Apple is set to establish its own health clinics for its employees
Apple is set to establish its own healthcare clinics for its 120,000 employees, CNBC has revealed. Similarly to the partnership between Berkshire Hathaway, JP Morgan and Amazon, Apple will begin supporting its employees by launching two new clinics in Santa Clara, California, with one situated close to Apple Park.
Named AC Wellness, the subsidiary is set to launch in the Spring, and has been described as “an independent medical practice dedicated to delivering compassionate, effective healthcare to the Apple employee population,” according to its new website.
Providing exceptional healthcare enabled by technology, Apple has stated that its centres will offer “a unique concierge-like healthcare experience for employees and their dependents.”
The company is advertising for medical professionals in a number of roles, as well unconventional roles such as Clinical Program Designers on Indeed and GlassDoor, whilst stressing the importance of driving patient engagement and the need for preventative care.
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The company has also advertised for laboratory focused roles, signalling a move to undergo a onsite laboratory tests, on top of traditional methods of testing its consumer-focused services and products.
One core example is the Apple Watch, built with the support of Stanford School of Medicine to provide its heart monitoring capabilities. Additionally, the update on Apple’s iOS platform will enable users in the US to access their medical records through the Health app.
By improving the health of its employees, Apple will remain one of the most competitive technology companies globally, with an awareness that supporting employees through the provision of healthcare is becoming a significant recruitment driver for businesses.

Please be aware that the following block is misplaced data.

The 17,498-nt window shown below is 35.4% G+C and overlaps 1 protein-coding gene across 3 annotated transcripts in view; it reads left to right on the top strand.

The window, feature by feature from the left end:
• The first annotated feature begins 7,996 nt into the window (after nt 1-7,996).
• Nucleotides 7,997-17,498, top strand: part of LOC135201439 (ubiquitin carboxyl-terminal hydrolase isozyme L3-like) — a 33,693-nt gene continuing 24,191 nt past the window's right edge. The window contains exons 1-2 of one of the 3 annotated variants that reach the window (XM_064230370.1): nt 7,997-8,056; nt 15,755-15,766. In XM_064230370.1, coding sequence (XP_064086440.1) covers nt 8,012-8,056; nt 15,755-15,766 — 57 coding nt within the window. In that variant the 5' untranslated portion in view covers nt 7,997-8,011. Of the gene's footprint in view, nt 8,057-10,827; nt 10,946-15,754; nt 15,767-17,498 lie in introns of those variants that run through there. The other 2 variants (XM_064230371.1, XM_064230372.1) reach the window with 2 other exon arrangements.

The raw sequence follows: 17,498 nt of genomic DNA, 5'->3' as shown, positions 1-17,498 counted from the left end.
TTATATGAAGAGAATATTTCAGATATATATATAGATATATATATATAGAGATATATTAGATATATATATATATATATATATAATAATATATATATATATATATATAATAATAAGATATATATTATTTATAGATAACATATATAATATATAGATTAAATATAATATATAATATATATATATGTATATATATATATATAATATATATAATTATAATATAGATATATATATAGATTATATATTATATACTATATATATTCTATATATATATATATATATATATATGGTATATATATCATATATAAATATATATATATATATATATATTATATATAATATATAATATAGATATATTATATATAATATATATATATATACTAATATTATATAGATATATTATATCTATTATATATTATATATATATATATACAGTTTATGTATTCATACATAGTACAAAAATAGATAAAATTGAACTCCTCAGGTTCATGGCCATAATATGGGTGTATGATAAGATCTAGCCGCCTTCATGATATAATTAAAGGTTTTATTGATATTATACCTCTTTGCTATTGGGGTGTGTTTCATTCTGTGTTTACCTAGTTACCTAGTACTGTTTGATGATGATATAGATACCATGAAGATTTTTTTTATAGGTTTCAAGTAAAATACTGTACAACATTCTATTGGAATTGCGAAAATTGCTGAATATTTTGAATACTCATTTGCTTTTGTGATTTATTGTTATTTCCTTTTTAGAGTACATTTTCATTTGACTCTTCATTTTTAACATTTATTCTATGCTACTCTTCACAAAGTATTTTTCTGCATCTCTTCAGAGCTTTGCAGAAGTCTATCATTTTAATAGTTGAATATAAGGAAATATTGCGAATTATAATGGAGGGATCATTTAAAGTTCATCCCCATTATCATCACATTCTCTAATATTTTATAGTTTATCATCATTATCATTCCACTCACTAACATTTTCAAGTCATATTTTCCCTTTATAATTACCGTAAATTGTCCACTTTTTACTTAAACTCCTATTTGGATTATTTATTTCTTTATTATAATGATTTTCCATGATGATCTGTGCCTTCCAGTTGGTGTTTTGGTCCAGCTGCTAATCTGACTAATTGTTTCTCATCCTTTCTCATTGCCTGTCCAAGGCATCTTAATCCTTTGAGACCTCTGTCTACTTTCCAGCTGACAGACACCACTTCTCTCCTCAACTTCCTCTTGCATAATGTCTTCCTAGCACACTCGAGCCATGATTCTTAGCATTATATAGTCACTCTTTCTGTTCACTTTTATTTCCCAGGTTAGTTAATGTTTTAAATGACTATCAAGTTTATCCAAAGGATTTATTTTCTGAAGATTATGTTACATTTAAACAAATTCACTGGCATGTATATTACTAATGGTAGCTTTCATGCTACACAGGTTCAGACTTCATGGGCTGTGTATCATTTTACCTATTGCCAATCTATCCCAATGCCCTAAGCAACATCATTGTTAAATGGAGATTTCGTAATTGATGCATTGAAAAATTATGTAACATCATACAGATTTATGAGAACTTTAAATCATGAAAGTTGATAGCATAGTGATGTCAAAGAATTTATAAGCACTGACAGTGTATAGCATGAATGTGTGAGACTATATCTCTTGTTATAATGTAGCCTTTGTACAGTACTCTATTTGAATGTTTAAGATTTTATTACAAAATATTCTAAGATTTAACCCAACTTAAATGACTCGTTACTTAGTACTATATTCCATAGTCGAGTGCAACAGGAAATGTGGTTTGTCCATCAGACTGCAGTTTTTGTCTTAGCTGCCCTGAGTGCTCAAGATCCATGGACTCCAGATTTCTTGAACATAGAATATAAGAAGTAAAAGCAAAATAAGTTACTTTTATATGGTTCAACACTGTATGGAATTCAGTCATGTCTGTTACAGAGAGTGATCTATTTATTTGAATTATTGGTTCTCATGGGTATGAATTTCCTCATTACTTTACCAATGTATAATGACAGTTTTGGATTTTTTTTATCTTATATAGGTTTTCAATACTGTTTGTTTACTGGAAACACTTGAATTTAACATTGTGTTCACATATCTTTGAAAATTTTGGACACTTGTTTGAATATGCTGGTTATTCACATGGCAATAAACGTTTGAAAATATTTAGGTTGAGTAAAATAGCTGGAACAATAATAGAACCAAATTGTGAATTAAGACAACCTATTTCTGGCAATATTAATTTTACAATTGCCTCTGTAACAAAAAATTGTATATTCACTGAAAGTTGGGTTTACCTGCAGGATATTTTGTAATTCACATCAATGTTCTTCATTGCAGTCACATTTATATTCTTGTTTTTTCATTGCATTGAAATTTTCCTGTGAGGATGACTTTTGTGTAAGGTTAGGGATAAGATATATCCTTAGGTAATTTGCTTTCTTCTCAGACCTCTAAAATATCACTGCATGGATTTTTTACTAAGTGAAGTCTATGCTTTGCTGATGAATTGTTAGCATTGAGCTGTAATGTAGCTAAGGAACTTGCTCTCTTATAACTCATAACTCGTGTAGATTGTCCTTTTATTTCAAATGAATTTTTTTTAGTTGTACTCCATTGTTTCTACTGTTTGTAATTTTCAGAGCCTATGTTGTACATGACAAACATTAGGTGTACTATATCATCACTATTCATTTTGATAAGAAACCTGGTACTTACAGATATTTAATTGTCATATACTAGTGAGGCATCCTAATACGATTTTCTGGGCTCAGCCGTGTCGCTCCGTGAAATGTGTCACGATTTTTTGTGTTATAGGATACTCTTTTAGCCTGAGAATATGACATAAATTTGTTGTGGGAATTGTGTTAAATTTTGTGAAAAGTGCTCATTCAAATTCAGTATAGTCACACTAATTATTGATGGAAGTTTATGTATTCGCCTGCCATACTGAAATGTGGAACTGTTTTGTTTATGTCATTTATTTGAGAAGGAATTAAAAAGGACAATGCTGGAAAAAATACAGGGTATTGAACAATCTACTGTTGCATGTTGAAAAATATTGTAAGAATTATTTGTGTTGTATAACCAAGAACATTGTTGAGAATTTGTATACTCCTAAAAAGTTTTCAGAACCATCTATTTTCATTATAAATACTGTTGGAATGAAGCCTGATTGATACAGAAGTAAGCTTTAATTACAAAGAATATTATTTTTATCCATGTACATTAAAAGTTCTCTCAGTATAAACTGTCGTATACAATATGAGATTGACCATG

Escalating healthcare costs, and an uncertain political climate surrounding the delivery of healthcare in the US will continue to drive new digital solutions, reshape traditional models of care and provide key solutions within the healthcare industry on a global scale.
NHS care homes are better than private, report finds
A new survey has found that 60% of people with parents in NHS care homes believe the quality of care has improved, compared to just 49% of respondents with parents in private care facilities.
The survey was conducted by Kepler Vision Technologies, an AI-driven company formed at the University of Amsterdam. It was carried out among UK adults with parents over the age of 75.
Respondents cited more capable care staff and better monitoring systems as being the main reasons for improvement.
However those who do not have parents in assisted living facilities had a different viewpoint - in this case only 35% of respondents believe that NHS facilities are improving, compared to 32% who believe it is only improving in the private sector.
Only 18% of people whose parents live with them or independently believe care home staff are able to look after residents to a good standard.
Kepler Vision say this difference in opinion is due to perceived budget cuts and financial pressures, with 67% of people commenting that a lack of funding has had a negative effect on care in both NHS and private care facilities.
Other key findings of the survey include:
* Out of those who say quality has declined in care homes, 69% say the NHS is dealing with budget cuts and increased financial pressure, while 65% also said that the private system is dealing with these pressures too
* 55% said that they or their parent have money saved specifically to pay for their future care
* 35% said the idea of their parent in a care home makes them feel frightened, although 32% say it makes them feel secure
* 52% are worried about their parent catching COVID
* 47% are worried about their parent being lonely
* 46% are concerned they could fall over alone
The announcement of this research follows the UK government's decision to delay presenting its social care budget till the autumn.
Commenting on the research, Dr Harro Stokman, CEO of Kepler Vision Technologies said: “While it is good to see that people recognise the importance of staff and face-to-face interaction in elderly care, the huge gap in opinion between those with parents in care and those without shows that there are unfair negative perceptions around the residential care space.
"More can and should be done by care homes to give people the confidence that their relatives will receive the very best care - by highlighting the excellent work of staff and how well they are able to monitor resident’s needs with easy-to-use technology.”